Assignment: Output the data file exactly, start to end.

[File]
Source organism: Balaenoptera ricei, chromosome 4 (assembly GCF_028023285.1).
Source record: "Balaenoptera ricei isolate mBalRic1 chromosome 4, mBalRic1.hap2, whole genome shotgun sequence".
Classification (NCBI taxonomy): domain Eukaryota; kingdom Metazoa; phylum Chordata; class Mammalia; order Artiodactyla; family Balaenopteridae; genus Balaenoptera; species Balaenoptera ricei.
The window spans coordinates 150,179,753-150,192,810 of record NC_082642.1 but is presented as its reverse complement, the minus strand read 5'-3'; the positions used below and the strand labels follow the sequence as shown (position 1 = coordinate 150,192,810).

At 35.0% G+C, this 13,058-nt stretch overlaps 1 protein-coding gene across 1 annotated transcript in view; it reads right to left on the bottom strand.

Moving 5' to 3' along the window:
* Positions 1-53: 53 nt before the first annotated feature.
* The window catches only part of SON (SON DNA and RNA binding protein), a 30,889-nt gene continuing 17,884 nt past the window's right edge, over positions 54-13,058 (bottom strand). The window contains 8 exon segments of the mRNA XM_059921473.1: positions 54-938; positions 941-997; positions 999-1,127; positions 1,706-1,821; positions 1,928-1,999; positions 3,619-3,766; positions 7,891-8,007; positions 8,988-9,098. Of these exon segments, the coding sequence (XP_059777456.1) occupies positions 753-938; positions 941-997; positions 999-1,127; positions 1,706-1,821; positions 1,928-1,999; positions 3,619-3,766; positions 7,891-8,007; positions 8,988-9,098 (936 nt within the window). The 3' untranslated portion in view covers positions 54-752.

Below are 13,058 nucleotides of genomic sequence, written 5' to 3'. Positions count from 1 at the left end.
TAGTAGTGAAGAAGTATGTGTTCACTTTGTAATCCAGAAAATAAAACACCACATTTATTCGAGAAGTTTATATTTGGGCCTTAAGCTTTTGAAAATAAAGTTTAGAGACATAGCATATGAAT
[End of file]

Source organism: Balaenoptera ricei, chromosome 4 (assembly GCF_028023285.1).
Source record: "Balaenoptera ricei isolate mBalRic1 chromosome 4, mBalRic1.hap2, whole genome shotgun sequence".
Classification (NCBI taxonomy): domain Eukaryota; kingdom Metazoa; phylum Chordata; class Mammalia; order Artiodactyla; family Balaenopteridae; genus Balaenoptera; species Balaenoptera ricei.
The window spans coordinates 150,179,753-150,192,810 of record NC_082642.1 but is presented as its reverse complement, the minus strand read 5'-3'; the positions used below and the strand labels follow the sequence as shown (position 1 = coordinate 150,192,810).

At 35.0% G+C, this 13,058-nt stretch overlaps 1 protein-coding gene across 1 annotated transcript in view; it reads right to left on the bottom strand.

Moving 5' to 3' along the window:
* Positions 1-53: 53 nt before the first annotated feature.
* The window catches only part of SON (SON DNA and RNA binding protein), a 30,889-nt gene continuing 17,884 nt past the window's right edge, over positions 54-13,058 (bottom strand). The window contains 8 exon segments of the mRNA XM_059921473.1: positions 54-938; positions 941-997; positions 999-1,127; positions 1,706-1,821; positions 1,928-1,999; positions 3,619-3,766; positions 7,891-8,007; positions 8,988-9,098. Of these exon segments, the coding sequence (XP_059777456.1) occupies positions 753-938; positions 941-997; positions 999-1,127; positions 1,706-1,821; positions 1,928-1,999; positions 3,619-3,766; positions 7,891-8,007; positions 8,988-9,098 (936 nt within the window). The 3' untranslated portion in view covers positions 54-752.

Below are 13,058 nucleotides of genomic sequence, written 5' to 3'. Positions count from 1 at the left end.
TAGTAGTGAAGAAGTATGTGTTCACTTTGTAATCCAGAAAATAAAACACCACATTTATTCGAGAAGTTTATATTTGGGCCTTAAGCTTTTGAAAATAAAGTTTAGAGACATAGCATATGAAT